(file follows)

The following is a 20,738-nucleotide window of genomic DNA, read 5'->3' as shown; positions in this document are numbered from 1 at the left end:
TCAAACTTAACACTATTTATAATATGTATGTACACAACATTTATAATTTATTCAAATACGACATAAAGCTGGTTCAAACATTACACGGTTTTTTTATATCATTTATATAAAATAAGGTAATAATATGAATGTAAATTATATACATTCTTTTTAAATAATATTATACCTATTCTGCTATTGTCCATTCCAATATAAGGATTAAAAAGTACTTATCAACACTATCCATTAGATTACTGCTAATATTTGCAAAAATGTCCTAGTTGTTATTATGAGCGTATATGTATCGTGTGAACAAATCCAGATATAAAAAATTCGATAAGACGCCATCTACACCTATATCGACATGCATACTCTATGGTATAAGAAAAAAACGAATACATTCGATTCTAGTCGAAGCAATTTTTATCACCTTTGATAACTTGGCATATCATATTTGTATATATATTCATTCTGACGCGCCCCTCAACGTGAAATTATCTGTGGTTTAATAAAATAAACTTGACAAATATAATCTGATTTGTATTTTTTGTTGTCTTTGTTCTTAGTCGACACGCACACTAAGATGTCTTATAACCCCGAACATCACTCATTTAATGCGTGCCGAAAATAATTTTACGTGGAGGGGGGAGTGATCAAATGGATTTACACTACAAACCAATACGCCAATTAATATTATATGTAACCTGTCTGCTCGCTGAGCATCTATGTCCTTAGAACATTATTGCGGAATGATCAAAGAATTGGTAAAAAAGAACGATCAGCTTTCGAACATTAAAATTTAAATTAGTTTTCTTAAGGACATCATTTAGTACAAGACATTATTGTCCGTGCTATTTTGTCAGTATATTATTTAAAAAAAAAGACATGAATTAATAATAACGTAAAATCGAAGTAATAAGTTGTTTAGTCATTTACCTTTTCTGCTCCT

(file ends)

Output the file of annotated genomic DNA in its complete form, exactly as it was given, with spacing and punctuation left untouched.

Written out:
The following is a 20,738-nucleotide window of genomic DNA, read 5'->3' as shown; positions in this document are numbered from 1 at the left end:
TCAAACTTAACACTATTTATAATATGTATGTACACAACATTTATAATTTATTCAAATACGACATAAAGCTGGTTCAAACATTACACGGTTTTTTTATATCATTTATATAAAATAAGGTAATAATATGAATGTAAATTATATACATTCTTTTTAAATAATATTATACCTATTCTGCTATTGTCCATTCCAATATAAGGATTAAAAAGTACTTATCAACACTATCCATTAGATTACTGCTAATATTTGCAAAAATGTCCTAGTTGTTATTATGAGCGTATATGTATCGTGTGAACAAATCCAGATATAAAAAATTCGATAAGACGCCATCTACACCTATATCGACATGCATACTCTATGGTATAAGAAAAAAACGAATACATTCGATTCTAGTCGAAGCAATTTTTATCACCTTTGATAACTTGGCATATCATATTTGTATATATATTCATTCTGACGCGCCCCTCAACGTGAAATTATCTGTGGTTTAATAAAATAAACTTGACAAATATAATCTGATTTGTATTTTTTGTTGTCTTTGTTCTTAGTCGACACGCACACTAAGATGTCTTATAACCCCGAACATCACTCATTTAATGCGTGCCGAAAATAATTTTACGTGGAGGGGGGAGTGATCAAATGGATTTACACTACAAACCAATACGCCAATTAATATTATATGTAACCTGTCTGCTCGCTGAGCATCTATGTCCTTAGAACATTATTGCGGAATGATCAAAGAATTGGTAAAAAAGAACGATCAGCTTTCGAACATTAAAATTTAAATTAGTTTTCTTAAGGACATCATTTAGTACAAGACATTATTGTCCGTGCTATTTTGTCAGTATATTATTTAAAAAAAAAGACATGAATTAATAATAACGTAAAATCGAAGTAATAAGTTGTTTAGTCATTTACCTTTTCTGCTCCT